27 Aug Five great ‘Unsolved’ problems in Theoretical Physics
Theoretical Physics, considered one of the most thrilling, exciting and pain staking branches in all of sciences, deals with explaining the mysteries of the universe in the beautiful complexities of mathematics as it has been the language of physicists from time immemorial. The brilliant minds deeply immersed in this field and spending their sleepless nights in search of truth form a different class of scientists, known as theoretical physicists.
In this short piece, an attempt has been made to highlight some of the most important and interestingly unsolved problems in theoretical physics till date which has made some of the finest minds of science across the globe go restless especially from the turn of the last century.
Just tracing back history a little, we encounter the first revolution in physics by Sir Issac Newton in this magnificent book Philosophiae Naturalis Principia Mathematica in 1687.Then began the next revolution by Max Plank in 1900 with the advent of a new theory of atomic world viz. The Quantum Theory. Not even a few years had been passed after the discovery of Quantum theory, when there came into limelight the little known clerk at the Swiss patent office, Albert Einstein, to steal the show making him more than famous in the scientific arena. Einstein, working just by himself, staying apart from the complexities of the world, gave some of the most beautiful theories on fundamental principles of the universe which he named as Special Theory of Relativity, General Theory of Relativity, Photoelectric Effect etc. It is basically on the strong foundations of these supremely elegant theories that most of modern physics rests upon. It also needs special mention here that whenever the topic of fundamental problems of theoretical physics had been raised unification is the word that has always made the grey-haired ones scratch their heads and rethink again on everything. The first genius to establish the concept of unification was James Clerk Maxwell in his beautiful equations unifying electricity and magnetism more specifically known as Electromagnetic Theory. With it ignited the era of unification and has been prevailing in the whole of physics since then. Such as in the case of Einstein’s special theory of relativity where he combined space and time in one single thread, then again unifying gravity with STR, leading to the general theory of relativity. Some more important additions to this unification trend were made in the past century finally coming to an ultimate predicted solution that would unify all of nature under one single theory and more precisely by one single equation known as the Theory of everything.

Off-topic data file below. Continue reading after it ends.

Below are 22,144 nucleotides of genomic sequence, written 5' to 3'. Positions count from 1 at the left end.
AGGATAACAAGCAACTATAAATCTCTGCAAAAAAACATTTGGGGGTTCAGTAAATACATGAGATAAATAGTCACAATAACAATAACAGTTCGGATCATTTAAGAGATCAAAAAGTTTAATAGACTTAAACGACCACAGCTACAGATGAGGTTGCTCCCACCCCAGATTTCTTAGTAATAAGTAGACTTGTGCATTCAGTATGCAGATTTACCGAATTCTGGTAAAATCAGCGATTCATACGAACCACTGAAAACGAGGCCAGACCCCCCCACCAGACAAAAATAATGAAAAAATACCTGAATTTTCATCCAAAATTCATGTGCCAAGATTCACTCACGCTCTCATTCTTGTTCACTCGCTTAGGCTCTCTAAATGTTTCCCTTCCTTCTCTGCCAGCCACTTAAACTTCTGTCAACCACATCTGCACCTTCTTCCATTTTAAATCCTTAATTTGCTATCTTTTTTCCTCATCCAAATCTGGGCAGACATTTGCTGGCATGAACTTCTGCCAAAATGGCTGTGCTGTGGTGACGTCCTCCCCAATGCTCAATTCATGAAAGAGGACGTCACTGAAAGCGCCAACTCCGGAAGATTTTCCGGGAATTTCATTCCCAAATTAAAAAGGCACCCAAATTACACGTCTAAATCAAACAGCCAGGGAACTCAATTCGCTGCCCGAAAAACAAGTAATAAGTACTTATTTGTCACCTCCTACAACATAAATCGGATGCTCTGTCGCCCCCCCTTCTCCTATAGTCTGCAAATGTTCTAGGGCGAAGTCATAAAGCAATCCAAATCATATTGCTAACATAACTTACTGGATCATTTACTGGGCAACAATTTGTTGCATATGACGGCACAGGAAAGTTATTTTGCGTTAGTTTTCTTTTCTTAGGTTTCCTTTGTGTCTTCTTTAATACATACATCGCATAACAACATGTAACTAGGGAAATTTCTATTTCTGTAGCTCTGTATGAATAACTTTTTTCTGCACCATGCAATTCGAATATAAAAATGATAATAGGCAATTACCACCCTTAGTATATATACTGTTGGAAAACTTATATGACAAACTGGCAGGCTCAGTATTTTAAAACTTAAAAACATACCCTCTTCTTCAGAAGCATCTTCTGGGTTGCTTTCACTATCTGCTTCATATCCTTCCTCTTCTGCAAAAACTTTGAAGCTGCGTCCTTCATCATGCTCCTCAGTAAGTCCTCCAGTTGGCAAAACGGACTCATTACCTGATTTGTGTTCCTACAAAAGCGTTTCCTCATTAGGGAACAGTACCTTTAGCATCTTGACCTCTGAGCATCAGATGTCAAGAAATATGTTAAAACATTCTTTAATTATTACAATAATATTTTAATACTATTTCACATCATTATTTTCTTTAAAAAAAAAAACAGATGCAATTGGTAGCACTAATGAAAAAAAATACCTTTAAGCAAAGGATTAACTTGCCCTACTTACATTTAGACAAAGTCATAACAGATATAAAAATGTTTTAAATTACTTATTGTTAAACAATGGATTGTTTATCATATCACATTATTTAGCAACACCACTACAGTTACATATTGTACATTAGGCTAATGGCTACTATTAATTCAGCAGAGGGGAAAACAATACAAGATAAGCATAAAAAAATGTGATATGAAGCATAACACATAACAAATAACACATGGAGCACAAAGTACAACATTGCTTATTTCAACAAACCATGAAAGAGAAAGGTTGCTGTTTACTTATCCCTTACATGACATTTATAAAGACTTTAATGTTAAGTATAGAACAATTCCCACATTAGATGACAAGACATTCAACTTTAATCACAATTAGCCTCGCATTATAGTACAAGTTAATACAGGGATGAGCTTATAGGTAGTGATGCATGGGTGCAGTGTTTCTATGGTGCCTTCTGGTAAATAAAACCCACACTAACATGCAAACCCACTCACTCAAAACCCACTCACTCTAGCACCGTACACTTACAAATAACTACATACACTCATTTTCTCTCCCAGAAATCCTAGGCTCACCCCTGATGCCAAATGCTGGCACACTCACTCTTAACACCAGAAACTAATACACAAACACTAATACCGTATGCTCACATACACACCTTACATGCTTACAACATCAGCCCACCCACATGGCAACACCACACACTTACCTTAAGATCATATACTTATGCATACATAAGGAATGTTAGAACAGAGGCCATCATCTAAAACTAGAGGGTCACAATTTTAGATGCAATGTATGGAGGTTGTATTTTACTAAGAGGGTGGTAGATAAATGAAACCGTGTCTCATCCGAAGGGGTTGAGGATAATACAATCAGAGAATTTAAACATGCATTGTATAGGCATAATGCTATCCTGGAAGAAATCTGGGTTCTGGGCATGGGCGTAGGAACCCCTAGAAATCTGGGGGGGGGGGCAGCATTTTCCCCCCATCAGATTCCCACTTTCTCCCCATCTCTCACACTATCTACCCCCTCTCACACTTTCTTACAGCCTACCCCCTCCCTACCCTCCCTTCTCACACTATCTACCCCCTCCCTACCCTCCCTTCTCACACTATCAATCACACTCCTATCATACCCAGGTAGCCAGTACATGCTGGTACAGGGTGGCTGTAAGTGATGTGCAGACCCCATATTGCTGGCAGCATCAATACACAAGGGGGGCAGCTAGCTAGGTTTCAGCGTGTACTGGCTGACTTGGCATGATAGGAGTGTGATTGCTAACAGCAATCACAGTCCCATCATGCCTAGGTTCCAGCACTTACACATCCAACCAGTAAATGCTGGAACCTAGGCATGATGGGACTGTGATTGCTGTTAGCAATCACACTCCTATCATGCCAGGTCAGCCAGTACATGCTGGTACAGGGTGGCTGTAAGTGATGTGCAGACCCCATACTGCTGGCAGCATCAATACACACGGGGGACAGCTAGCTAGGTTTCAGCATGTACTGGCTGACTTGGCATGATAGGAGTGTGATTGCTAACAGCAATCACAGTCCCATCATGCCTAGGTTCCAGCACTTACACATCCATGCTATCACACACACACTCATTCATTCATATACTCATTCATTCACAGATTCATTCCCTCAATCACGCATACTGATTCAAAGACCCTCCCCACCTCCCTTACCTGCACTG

Physics has survived a long time without that unified theory. The reason is that as far as experiment is concerned, we have been able to divide the world into two realms. In the atomic realm, where quantum physics reigns, we can usually ignore gravity. We can treat space and time as much as Newton did- as an unchanging background. The other realm is that of gravitation and cosmology in which the quantum picture doesn’t come into mind.
But solution to the above problems must be there and in order to see the ultimate solution physicists must solve some of the important problems in that direction. The first problem in this arena is:
Problem 1: Combine General relativity and Quantum Theory into a single theory that can claim to be the complete theory of nature. This is called the problem of Quantum gravity.